I needed to delete a chunk of cookies today – but I didn’t want to delete them all.
Thankfully there is a handy command that is within Windows versions after XP such as Server 2003 and Vista that will enable to clean up without too many problems.
The forfiles command will allow you to set a specific date for a file so that you don’t delete recent cookies:
<code>forfiles /S /p "C:\Users\John\cookies" /D -150 /c "cmd /c del @path"</code>
If you wanted to be super cool and delete multiple user cookie folders you could do something like this:
<code>for /D %D in (C:\Users\*) DO forfiles /S /p "%D\cookies" /D -150 /c "cmd /c del @path"</code>
This will enumerate all of the user folders in the C:\Users folder and then clean up the cookies folders inside.
If you wanted to – you can change the amount of days from 150 days to any other amount you like by changing /D -150 to any other number of days (or even use a specific date).
Some of the servers that I manage in locations have a nasty habit of hanging on the final stage of rebooting when trying to apply Windows Updates automatically.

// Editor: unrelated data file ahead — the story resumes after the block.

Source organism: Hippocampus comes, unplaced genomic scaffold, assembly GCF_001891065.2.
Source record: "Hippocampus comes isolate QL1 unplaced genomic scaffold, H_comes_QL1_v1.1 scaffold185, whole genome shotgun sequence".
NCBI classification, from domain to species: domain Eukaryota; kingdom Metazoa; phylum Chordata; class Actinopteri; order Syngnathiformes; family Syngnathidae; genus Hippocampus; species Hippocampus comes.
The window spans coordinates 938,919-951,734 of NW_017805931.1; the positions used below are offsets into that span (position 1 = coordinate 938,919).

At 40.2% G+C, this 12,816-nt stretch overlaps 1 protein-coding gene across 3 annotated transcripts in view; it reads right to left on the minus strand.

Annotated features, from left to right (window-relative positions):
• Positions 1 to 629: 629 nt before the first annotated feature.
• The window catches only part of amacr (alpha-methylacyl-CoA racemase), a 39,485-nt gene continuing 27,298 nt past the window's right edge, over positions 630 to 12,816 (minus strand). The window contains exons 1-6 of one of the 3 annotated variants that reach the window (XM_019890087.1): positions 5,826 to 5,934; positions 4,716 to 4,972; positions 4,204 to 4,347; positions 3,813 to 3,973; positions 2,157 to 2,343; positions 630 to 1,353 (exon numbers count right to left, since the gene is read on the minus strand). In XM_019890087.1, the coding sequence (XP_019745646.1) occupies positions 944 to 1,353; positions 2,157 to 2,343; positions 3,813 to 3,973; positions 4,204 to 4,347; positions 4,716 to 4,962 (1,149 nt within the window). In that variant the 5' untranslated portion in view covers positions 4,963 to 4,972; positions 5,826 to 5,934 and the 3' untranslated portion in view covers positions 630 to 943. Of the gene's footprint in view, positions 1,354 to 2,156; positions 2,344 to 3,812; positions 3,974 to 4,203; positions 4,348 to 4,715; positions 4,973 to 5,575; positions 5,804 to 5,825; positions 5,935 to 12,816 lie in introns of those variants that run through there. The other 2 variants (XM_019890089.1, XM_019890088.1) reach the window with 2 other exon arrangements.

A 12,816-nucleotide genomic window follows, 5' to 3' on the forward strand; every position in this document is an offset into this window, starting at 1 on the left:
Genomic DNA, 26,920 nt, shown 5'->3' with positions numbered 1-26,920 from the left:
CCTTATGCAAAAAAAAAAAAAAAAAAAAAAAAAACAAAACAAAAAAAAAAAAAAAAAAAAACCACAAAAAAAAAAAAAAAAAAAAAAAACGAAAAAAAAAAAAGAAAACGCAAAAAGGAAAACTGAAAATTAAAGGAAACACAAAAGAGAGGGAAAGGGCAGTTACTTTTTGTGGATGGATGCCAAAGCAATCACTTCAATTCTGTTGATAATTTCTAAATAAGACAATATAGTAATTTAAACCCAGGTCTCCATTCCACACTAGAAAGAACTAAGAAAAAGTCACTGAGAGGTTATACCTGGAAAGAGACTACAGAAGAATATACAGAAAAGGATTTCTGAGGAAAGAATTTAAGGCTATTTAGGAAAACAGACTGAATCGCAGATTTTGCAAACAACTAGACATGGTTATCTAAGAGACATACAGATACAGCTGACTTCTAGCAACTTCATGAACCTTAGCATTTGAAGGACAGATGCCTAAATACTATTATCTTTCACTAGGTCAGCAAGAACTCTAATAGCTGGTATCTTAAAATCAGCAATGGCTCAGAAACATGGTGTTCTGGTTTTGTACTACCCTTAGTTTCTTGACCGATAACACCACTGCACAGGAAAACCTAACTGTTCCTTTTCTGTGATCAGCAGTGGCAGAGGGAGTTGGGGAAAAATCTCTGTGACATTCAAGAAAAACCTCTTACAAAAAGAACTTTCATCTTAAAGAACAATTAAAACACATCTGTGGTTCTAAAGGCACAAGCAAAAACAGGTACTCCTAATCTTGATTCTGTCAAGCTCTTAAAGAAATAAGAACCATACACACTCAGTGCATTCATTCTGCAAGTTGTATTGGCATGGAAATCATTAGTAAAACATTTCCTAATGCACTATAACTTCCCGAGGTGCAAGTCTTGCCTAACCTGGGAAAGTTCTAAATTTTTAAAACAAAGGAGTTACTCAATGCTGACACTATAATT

In most locations, I use WSUS to deploy updates around the site which is OK, but when it comes to servers problems arise.
After roaming around on the internet, I found a useful thread at EggHeadCafe which describes the problem I’m having. Apparently, turning off the default user screensaver using the following registry key will solve the problem:
Set the value to 0
This would make sense, as there is a similar problem in Windows XP where if you try to shutdown the system with the power button (or an update) while the screen saver is active, the system will shutdown until the screensaver is turned off by touching the keyboard or mouse.
I’ll find out if this works in a month’s time!
EDIT: Just logged onto one of my servers with this change and it works a treat.